Interestingly, the molecular profile of senescent neutrophils CD62Llow and CD11bhigh resembles one of the activated neutrophils. As suggested by Casanova-Acebes et al. (2013), aged neutrophils could share a common program of activation signature to ensure the return of neutrophils to the BM for clearance. In fact, there are several studies showing that compromised clearance of cells leads to an unbalanced homeostasis and loss in vascular protection (Adrover et al., 2019). Thus in a model of zymosan-induced peritonitis, aged neutrophils showed an impaired ability to migrate within inflamed tissues, while retaining an ability to migrate toward tissues that support clearance suggesting a selective recruitment of “fresh” neutrophils for fighting infections (Adrover et al., 2019).
Neutrophil-specific deletion of CXCR2 or CXCR4 shows a disruption in the temporal changes of CD62L level on neutrophils. Circulating neutrophils of mice CXCR2ΔN express constitutively high level of CD62L, while in CXCR4ΔN constitutively low CD62L. Further CXCR2 has been shown to promote aging during the day while CXCR4 prevents it, suggesting that both chemokine receptors are responsible for controlling the process of neutrophil aging (Adrover et al., 2019).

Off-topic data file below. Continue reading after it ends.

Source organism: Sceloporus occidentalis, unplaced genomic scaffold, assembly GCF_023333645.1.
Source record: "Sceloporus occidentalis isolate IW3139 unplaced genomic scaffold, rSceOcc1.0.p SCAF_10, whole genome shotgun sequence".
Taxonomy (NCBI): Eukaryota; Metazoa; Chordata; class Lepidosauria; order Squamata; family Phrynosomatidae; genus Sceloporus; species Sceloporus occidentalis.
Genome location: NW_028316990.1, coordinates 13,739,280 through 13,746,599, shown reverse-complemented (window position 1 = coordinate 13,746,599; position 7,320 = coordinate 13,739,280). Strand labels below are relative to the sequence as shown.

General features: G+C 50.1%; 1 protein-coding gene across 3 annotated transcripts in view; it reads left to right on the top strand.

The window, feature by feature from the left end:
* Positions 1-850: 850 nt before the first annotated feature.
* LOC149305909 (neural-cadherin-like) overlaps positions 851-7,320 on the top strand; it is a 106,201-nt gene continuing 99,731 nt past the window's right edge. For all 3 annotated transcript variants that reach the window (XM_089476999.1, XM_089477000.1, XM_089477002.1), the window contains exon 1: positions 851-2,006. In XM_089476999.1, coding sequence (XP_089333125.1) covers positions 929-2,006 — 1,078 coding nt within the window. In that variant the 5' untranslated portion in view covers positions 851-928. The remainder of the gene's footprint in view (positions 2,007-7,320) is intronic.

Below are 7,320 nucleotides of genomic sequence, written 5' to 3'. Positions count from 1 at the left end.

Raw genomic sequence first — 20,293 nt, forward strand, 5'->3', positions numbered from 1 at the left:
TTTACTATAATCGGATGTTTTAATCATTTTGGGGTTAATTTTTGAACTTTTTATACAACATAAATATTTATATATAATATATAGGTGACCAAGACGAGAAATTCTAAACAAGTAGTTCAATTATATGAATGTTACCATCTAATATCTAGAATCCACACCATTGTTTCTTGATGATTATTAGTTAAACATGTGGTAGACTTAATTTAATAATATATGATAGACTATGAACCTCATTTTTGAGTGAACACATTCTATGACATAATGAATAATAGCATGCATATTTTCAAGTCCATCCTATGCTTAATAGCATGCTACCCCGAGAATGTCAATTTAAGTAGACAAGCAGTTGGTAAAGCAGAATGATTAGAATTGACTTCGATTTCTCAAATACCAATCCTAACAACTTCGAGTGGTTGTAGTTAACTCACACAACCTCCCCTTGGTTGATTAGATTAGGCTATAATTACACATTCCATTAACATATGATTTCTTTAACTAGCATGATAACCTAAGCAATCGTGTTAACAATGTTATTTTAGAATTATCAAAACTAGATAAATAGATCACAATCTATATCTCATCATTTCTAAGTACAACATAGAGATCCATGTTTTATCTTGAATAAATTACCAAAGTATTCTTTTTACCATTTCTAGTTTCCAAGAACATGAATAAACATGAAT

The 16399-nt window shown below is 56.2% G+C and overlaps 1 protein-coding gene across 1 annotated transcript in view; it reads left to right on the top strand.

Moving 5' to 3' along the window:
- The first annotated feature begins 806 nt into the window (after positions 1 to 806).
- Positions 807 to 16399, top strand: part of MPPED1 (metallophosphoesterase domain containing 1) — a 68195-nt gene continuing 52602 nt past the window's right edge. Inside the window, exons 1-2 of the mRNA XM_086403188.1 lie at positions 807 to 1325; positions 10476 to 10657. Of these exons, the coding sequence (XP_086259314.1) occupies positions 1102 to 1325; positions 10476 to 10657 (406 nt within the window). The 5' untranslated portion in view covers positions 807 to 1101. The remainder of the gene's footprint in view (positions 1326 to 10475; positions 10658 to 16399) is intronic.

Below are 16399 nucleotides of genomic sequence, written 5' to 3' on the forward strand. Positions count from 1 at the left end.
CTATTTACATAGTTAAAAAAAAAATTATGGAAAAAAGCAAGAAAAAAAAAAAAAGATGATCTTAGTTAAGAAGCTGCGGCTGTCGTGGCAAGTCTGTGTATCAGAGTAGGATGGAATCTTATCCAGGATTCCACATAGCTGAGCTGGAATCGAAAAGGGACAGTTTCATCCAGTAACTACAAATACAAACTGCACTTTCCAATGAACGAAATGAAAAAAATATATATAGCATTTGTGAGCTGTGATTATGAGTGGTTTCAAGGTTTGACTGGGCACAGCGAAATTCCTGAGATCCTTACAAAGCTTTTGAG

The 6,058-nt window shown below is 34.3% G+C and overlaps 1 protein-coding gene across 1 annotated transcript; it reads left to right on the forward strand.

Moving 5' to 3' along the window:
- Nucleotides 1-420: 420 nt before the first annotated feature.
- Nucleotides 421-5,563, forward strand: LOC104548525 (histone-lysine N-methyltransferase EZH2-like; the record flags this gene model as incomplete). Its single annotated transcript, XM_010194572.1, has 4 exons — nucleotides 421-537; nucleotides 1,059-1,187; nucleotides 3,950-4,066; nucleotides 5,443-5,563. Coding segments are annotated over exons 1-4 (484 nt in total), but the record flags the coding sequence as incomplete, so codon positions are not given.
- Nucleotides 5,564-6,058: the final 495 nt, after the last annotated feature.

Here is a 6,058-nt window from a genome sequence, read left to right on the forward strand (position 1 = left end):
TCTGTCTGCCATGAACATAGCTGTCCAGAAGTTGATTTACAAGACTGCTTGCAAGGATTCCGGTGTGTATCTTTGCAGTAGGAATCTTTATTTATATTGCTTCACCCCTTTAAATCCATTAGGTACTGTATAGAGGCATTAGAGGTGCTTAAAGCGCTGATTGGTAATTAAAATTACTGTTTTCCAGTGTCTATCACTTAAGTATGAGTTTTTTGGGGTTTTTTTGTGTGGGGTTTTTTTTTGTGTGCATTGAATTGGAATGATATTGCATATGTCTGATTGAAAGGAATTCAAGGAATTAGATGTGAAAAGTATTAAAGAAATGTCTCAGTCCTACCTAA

Bone marrow is not the only organ where aged neutrophils can be cleared. This function is equally shared between the BM, spleen and liver (Suratt et al., 2001; Furze and Rankin, 2008b). However, the molecular mechanism of senescent neutrophil clearance in the spleen and liver is not fully understood (Furze and Rankin, 2008b). Aged neutrophils are cleared in the liver by tissue resident macrophages (Kupffer cells) in a G-αi-independent manner, while in the spleen half of senescent neutrophils are cleared in a G-αi-independent manner and half in a G-αi-dependent manner; however, the receptor involved is still not known (Furze and Rankin, 2008b). IVM imaging of the spleen treated with AMD3100 showed an increased number of splenic neutrophils but not activation or changes in CXCR4 expression suggesting that the process of senescent neutrophil clearance in the spleen is CXCR4 independent (Pillay et al., 2020).
Development of New Therapeutics